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. Last Updated: 07/27/2016

Brewing Up a Thirst




With Russia's beer market blooming by as much as 30 percent a year since 1995, there has been room for everyone to drink their fill of the ready profits on tap.


Andrew McChesney reports.


Seven years ago, a group of top European brewing executives looked at Russia and saw a nation that turned up its collective nose at beer. They saw a vodka-loving people with little enthusiasm for the low-quality local beer sold on streets in cisterns - so little enthusiasm that a popular saying goes as follows: "Pivo bez vodki, dengi na veter", or "Beer without vodka means throwing money away."


They saw a window of opportunity.


Under the auspices of Finland's Hartwall and Pripps Ringnes of Sweden, Christian Ramm-Schmidt and several others formed Baltic Beverages Holding and set out to change the country's tastes.


They succeeded beyond their wildest expectations.


"We had a strategy and that was if you are there first, there are always better opportunities to take a good share of the market," said BBH chief executive Ramm-Schmidt last week. "We also believed that the consumption pattern in Russia would gradually change toward the Western standard, where drinks of less alcoholic strength were gaining on the market.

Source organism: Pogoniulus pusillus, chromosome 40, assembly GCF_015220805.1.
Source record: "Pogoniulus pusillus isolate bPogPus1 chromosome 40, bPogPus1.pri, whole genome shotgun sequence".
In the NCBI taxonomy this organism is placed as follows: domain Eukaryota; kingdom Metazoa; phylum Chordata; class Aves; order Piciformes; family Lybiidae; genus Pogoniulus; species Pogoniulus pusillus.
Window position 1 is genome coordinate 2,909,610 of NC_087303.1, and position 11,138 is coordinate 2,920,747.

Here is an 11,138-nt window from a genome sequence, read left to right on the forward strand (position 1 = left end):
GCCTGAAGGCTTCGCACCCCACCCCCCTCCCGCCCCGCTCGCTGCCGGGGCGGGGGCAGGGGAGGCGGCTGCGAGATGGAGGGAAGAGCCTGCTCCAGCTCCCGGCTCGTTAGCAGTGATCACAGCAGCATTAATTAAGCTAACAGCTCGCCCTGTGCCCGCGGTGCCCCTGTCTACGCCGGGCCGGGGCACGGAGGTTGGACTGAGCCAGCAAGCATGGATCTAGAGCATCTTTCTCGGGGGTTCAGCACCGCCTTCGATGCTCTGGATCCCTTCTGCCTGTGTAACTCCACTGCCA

"And this has really proven to be true. People have shifted very rapidly from strong alcoholic drinks to beer, and the beer market in Russia has been growing an average of 25 percent a year for the last three years."


Heady Growth


While per capita consumption is still small, Russia is now the fastest growing beer market in the world - worth well over $5 billion last year. BBH, with its flagship line of Baltika beers, is the clear-cut leader with an estimated 15 percent to 25 percent share of the market. The nearest rival, Sun Interbrew, has a 13 percent to 17 percent share.


Russians drank some 4.5 billion liters in 1999 and are expected to consume 6 billion liters in 2002, according to Moscow investment bank Brunswick Warburg.


Moreover, Russia's craving for the amber liquid has grown so steadily that other foreign companies have been able to jump on the beer wagon and rack up huge profits without putting a dent into each other's businesses, feeding a growing investment boom in local beer production.